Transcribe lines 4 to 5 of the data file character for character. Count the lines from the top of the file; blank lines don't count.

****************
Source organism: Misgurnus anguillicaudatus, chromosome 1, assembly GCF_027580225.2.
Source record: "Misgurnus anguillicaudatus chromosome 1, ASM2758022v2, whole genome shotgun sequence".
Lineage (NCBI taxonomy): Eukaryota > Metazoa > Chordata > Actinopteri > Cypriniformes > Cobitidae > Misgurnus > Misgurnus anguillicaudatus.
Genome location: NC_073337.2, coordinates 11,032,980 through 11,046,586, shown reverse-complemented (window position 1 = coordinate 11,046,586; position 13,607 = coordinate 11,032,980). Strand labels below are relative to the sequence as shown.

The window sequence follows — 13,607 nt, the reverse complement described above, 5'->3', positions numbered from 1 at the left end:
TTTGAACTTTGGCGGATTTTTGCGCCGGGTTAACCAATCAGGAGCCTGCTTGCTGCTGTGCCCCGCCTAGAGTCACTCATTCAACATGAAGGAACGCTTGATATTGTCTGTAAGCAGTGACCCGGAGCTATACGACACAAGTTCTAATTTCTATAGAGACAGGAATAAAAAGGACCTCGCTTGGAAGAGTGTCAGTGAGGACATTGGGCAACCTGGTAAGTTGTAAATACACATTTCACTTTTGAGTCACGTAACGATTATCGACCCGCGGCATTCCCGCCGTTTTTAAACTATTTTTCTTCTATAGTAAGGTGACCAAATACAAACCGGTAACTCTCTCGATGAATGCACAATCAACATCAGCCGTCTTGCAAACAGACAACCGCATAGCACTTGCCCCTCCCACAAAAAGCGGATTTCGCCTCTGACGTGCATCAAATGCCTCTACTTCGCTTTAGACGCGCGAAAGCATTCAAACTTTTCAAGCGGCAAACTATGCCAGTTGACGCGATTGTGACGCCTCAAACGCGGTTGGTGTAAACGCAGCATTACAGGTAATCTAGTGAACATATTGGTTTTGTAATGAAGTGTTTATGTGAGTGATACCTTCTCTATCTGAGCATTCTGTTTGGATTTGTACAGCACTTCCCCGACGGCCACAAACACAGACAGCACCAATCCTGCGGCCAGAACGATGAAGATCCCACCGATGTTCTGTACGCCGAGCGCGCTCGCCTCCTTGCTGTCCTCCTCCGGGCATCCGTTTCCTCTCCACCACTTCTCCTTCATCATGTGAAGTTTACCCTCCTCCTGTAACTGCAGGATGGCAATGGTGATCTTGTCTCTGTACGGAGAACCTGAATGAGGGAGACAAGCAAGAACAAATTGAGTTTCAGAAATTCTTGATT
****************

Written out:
Genome location: NC_073337.2, coordinates 11,032,980 through 11,046,586, shown reverse-complemented (window position 1 = coordinate 11,046,586; position 13,607 = coordinate 11,032,980). Strand labels below are relative to the sequence as shown.

The window sequence follows — 13,607 nt, the reverse complement described above, 5'->3', positions numbered from 1 at the left end: